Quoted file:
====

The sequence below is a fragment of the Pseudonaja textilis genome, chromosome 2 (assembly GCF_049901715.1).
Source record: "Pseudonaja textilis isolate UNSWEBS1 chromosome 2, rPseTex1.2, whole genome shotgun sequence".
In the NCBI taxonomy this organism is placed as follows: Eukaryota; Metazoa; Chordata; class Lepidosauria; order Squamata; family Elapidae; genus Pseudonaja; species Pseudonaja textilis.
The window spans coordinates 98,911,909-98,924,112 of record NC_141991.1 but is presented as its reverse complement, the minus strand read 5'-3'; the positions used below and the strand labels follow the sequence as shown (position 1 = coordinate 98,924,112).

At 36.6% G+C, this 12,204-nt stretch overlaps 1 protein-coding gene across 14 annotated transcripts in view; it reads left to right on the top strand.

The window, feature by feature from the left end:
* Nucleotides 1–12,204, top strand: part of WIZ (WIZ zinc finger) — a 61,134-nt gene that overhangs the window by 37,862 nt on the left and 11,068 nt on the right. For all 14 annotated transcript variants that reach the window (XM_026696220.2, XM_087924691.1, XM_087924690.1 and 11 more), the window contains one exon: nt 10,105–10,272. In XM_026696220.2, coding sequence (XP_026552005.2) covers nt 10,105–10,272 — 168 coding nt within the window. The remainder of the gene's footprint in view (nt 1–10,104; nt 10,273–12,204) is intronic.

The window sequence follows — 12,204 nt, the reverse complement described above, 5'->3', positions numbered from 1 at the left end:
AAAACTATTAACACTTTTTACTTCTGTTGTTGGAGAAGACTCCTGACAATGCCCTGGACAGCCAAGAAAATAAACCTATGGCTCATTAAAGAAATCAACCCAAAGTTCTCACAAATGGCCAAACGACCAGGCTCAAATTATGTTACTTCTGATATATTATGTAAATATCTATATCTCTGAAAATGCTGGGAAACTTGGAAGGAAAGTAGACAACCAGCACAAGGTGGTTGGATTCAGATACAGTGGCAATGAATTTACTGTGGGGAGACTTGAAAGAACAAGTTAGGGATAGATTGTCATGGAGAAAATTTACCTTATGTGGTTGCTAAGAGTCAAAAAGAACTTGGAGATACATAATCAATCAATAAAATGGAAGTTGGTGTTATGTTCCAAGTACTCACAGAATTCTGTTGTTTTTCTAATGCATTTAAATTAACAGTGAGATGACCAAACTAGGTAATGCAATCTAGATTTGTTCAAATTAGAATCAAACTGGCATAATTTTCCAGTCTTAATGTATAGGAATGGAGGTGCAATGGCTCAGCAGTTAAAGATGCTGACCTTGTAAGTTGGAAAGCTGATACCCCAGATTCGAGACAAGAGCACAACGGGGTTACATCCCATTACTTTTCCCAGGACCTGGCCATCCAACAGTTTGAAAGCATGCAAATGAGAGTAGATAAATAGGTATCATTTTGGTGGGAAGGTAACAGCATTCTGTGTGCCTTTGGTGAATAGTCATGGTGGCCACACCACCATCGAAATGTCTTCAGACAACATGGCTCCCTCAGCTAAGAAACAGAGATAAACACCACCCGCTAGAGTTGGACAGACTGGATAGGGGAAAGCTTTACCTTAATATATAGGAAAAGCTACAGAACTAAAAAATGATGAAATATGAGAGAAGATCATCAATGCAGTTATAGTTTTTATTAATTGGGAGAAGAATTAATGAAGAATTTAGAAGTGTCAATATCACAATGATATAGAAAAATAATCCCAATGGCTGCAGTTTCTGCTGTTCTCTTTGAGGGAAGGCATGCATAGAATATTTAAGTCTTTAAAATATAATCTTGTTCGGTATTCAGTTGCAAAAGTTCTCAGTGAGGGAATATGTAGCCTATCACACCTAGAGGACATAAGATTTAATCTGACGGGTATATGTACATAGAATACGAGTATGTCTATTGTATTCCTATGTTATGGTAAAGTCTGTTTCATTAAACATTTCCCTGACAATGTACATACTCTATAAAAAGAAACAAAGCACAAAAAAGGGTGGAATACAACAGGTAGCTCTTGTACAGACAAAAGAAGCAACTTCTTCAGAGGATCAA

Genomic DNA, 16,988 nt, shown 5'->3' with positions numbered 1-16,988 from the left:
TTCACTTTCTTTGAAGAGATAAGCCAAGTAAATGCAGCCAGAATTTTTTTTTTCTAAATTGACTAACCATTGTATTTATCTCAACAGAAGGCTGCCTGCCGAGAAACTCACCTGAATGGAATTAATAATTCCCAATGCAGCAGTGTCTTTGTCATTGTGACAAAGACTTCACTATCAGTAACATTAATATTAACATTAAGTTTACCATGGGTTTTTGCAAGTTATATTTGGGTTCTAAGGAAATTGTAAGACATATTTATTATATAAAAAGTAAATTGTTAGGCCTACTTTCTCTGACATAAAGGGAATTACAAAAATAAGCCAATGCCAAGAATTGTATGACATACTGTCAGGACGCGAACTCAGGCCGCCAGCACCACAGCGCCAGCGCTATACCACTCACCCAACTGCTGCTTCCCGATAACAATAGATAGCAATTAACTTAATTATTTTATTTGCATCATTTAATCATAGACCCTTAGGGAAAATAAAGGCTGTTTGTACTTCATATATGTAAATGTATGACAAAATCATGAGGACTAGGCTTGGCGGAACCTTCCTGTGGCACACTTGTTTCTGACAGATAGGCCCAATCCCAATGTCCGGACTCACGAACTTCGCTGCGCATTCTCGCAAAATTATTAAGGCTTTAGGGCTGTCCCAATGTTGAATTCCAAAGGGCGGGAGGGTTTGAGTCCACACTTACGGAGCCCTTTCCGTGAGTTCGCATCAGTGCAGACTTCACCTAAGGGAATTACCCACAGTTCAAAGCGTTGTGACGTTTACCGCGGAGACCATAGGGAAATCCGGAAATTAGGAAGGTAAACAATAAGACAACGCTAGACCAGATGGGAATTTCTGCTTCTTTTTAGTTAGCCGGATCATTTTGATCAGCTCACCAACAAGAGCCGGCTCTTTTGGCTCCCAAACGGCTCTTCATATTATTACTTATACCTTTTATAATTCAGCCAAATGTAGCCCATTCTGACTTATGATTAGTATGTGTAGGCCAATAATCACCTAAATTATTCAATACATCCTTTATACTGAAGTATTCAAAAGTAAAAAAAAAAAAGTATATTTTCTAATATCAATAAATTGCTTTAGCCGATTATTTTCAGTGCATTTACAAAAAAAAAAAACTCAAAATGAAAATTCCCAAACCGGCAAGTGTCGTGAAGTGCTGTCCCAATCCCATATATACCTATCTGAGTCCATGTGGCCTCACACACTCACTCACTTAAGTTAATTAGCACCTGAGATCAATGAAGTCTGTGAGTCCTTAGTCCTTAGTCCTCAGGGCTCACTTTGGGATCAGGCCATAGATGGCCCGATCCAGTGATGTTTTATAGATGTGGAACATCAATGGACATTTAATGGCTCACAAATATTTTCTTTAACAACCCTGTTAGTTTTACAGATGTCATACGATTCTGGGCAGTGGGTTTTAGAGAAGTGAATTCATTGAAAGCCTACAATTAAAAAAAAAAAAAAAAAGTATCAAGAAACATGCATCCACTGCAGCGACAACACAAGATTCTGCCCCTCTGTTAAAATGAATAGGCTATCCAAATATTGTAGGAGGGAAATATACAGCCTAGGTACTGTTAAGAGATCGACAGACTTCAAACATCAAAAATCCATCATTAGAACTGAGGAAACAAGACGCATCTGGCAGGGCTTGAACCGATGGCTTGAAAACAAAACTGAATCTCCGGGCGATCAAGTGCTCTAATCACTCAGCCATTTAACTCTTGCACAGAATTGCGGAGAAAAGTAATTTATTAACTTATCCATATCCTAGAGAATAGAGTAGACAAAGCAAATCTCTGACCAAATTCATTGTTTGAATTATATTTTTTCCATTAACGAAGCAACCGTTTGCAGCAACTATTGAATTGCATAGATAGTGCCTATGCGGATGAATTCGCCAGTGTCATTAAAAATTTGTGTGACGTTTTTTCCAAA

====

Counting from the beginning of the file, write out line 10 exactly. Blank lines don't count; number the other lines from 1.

Genomic DNA, 16,988 nt, shown 5'->3' with positions numbered 1-16,988 from the left: